Because Watson needs training, not everything works as well as answering Jeopardy! questions. In a widely publicized move, the MD Anderson Cancer Center in Texas, ended their collaboration with IBM Watson (Forbes) after several years and tens of millions of dollars spent on an attempt to get Watson to help in the cure for cancer. In spite of the promise of Watson, when it came to the complex world of cancer research, Watson could not deliver. The real story centers on the medical information used to train Watson. The information varied in quality which led Watson in some cases to produce bad answers. Gary N. Smith, the author of the book The AI Delusion, noted in an interview on mindmaters.ai that Watson can consume massive amounts of medical information far faster than any human. However, Smith suggests that the fundamental problem with the medical literature that it is mixed with both good and bad research. He speculates that the pressure on scientists focus on quantity over quality in regard to publishing produces rushed conclusions that contaminate the literature with low-quality research. Watson simply cannot distinguish the good from the bad, so when it receives bad information, it gives bad answers.
A decade ago, IBM’s question-answering supercomputer Watson wowed the world when it triumphed in Jeopardy! A system of complex computer programs allows Watson to make educated guesses to questions on any topic in which it has been trained such as general trivia; however, Watson needs a lot of care and teaching from experts to reach its full potential. It is not all-knowing, and its failure over the past ten years to yield results in cancer research highlights the challenge of deploying artificial intelligence to make medical breakthroughs. In many ways, a remarkable machine such as Watson suffers from the same limitation as many other things— “garbage in, garbage out.” As we start using artificial intelligence in more applications, especially applications that deal in life or death matters, we have to start becoming more careful about the information we give to artificial intelligence, just like the way we teach children. If we take the time to rear artificial intelligence carefully, we can achieve great things, but the opposite can also be true as well.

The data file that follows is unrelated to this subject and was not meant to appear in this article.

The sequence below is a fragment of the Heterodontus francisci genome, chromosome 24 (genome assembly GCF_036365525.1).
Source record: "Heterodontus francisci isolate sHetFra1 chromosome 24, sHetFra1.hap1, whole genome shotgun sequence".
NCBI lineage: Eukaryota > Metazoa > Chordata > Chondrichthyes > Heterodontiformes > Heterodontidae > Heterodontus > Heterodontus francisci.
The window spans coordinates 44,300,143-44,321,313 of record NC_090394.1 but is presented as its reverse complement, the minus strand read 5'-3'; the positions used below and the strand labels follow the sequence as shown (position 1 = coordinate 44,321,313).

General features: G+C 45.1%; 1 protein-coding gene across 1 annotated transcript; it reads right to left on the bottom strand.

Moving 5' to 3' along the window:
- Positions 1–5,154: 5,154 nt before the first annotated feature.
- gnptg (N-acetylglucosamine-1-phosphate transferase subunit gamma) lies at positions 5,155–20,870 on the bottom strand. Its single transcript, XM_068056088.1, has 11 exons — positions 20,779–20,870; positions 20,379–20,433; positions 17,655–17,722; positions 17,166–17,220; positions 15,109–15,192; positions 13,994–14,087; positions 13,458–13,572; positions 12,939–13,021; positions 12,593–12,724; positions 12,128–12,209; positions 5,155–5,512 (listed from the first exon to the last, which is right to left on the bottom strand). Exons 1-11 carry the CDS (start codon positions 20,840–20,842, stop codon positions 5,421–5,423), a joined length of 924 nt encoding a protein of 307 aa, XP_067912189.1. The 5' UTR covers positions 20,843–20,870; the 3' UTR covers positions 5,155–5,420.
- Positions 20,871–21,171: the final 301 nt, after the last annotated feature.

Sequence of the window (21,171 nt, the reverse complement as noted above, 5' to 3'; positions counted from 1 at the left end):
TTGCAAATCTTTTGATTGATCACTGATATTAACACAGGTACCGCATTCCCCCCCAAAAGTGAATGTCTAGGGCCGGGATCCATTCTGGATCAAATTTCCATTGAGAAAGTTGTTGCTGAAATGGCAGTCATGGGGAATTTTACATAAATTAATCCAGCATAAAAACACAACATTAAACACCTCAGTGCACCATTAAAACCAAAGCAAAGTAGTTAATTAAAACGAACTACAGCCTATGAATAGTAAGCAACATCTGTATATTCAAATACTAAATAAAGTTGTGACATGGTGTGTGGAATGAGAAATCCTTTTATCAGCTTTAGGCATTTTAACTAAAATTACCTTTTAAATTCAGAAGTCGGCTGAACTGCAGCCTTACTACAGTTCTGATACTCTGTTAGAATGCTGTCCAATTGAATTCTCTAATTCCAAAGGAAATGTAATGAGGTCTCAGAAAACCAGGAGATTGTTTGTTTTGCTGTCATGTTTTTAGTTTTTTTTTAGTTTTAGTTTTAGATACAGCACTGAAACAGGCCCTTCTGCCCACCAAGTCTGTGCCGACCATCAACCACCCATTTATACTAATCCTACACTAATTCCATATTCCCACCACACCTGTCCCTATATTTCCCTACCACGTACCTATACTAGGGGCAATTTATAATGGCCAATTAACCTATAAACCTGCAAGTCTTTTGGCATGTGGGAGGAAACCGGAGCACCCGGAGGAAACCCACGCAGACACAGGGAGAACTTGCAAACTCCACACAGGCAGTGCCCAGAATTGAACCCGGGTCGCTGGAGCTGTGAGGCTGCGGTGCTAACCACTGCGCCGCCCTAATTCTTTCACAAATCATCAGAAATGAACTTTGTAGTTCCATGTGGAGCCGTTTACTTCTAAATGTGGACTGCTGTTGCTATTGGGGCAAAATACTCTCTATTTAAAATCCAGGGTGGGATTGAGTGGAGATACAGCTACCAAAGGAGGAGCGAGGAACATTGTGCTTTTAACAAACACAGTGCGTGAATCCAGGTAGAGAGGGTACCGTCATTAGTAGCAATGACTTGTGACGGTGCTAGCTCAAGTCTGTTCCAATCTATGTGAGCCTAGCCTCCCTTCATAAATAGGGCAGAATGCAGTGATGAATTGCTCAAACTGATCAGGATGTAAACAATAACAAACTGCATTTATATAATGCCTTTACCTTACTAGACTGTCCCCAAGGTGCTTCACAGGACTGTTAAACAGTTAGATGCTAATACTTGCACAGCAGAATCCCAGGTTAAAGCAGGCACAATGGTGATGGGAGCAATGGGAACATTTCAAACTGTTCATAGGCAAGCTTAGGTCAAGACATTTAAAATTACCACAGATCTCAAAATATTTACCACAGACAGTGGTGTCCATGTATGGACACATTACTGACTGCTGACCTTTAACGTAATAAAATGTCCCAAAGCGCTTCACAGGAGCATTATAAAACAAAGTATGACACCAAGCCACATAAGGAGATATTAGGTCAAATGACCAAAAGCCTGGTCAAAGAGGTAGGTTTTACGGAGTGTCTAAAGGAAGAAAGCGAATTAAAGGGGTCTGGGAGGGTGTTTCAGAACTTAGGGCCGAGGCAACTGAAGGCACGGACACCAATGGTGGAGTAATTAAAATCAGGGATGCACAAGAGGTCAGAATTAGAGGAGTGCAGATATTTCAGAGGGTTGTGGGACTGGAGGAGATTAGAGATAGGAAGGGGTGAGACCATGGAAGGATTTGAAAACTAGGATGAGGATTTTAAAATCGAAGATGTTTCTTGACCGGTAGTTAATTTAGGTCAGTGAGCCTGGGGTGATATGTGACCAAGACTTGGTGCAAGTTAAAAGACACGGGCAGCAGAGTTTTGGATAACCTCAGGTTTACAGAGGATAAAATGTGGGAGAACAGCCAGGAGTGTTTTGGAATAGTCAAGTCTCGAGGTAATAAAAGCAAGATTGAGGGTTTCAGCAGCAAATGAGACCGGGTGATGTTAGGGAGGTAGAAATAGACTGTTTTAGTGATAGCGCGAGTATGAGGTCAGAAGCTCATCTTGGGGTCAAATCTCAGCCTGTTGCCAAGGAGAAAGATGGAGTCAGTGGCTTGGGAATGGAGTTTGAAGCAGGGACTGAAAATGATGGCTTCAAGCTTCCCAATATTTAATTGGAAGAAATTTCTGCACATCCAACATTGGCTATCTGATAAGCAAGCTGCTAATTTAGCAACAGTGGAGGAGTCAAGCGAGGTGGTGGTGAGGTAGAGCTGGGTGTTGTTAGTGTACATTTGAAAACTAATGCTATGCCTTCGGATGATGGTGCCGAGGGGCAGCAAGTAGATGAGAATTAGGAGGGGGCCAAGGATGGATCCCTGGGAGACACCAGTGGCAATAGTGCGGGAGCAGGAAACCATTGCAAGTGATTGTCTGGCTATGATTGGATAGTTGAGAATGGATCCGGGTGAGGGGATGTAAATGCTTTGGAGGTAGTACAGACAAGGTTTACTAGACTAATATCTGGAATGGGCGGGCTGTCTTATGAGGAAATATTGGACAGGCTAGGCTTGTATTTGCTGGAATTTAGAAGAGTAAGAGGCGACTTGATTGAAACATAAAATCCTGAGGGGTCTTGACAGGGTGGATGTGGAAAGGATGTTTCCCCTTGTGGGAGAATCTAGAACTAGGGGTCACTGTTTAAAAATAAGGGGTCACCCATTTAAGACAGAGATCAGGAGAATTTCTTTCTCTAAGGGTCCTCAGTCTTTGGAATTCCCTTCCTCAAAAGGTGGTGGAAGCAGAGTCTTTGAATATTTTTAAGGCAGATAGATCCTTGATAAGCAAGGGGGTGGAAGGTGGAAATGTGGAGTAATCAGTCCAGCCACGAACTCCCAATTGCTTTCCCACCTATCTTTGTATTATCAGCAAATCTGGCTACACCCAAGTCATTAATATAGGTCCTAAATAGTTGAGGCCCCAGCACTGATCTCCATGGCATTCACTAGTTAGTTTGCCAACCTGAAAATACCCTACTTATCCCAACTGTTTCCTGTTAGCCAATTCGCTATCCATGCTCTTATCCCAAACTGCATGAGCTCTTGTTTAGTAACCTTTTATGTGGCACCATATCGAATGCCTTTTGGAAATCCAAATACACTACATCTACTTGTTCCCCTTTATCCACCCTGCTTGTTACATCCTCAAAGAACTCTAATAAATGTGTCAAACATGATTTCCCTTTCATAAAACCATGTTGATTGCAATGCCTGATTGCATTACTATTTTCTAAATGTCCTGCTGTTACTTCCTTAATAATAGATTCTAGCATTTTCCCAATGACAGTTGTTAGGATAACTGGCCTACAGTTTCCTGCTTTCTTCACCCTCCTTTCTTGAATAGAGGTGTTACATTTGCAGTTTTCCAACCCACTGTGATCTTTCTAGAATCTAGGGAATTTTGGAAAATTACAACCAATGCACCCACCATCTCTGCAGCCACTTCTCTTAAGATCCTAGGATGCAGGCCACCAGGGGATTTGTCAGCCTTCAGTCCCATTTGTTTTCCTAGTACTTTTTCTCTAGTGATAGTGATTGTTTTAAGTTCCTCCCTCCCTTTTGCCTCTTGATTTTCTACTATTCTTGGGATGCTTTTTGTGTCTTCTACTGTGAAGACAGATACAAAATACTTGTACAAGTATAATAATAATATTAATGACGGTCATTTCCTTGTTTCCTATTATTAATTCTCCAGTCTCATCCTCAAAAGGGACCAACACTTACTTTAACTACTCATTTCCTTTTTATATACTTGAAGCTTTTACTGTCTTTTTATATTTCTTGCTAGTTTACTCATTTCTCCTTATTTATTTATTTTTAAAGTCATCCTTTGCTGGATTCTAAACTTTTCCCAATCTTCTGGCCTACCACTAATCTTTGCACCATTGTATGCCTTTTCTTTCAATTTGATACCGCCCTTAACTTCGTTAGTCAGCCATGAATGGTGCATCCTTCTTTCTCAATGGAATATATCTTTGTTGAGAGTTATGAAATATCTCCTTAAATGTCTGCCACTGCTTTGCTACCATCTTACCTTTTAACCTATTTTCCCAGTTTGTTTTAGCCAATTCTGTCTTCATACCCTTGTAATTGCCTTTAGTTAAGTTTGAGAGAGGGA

Dr. Smith’s career in scientific and information research spans the areas of bioinformatics, artificial intelligence, toxicology, and chemistry. He has published a number of peer-reviewed scientific papers. He has worked over the past seventeen years developing advanced analytics, machine learning, and knowledge management tools to enable research and support high-level decision making. Tim completed his Ph.D. in Toxicology at Cornell University and a Bachelor of Science in chemistry from the University of Washington.
You can buy his book on Amazon in paperback and in kindle format here.